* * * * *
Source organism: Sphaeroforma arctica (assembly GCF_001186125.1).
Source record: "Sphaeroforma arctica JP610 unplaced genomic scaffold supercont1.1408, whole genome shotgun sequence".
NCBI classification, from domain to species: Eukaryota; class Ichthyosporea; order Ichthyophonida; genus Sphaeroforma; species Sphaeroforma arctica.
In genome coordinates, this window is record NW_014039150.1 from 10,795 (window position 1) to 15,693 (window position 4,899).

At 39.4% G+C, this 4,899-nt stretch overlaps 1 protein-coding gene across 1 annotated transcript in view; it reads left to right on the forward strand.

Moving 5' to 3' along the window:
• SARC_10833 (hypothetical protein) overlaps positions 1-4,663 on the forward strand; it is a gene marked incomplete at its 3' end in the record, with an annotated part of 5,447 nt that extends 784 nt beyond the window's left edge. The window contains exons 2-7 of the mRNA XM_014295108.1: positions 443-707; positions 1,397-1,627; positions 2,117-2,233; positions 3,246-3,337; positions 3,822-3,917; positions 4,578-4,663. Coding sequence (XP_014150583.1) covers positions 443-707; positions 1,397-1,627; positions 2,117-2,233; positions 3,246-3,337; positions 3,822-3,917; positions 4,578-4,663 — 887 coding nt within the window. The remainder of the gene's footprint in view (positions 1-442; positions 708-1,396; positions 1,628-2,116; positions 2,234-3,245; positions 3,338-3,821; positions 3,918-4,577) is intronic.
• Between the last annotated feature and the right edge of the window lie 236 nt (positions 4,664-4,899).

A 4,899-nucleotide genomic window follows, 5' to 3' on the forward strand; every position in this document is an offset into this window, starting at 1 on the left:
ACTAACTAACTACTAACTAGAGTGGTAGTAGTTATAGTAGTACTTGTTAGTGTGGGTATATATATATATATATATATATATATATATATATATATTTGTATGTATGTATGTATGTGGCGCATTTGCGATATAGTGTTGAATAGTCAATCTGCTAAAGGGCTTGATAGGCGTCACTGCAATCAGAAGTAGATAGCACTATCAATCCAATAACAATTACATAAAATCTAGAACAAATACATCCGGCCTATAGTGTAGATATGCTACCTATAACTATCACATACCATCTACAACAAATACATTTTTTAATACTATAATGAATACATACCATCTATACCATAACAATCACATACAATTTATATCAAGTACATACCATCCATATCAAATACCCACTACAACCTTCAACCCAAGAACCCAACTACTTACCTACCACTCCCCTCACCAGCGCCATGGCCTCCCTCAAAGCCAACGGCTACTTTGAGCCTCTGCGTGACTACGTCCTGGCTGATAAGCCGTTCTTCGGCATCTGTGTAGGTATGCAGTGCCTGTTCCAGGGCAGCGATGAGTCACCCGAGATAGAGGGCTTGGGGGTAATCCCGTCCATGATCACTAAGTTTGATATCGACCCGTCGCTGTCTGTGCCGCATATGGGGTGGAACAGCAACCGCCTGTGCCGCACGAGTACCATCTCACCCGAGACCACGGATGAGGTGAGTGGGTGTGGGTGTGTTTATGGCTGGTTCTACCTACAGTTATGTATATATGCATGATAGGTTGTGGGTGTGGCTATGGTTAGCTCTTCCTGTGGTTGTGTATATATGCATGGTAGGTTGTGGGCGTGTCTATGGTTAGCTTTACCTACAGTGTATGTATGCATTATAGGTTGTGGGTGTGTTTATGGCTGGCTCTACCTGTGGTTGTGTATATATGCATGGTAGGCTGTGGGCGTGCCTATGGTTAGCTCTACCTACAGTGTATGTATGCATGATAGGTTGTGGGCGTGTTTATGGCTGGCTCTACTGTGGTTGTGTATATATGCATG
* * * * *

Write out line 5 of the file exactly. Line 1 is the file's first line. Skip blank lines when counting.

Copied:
At 39.4% G+C, this 4,899-nt stretch overlaps 1 protein-coding gene across 1 annotated transcript in view; it reads left to right on the forward strand.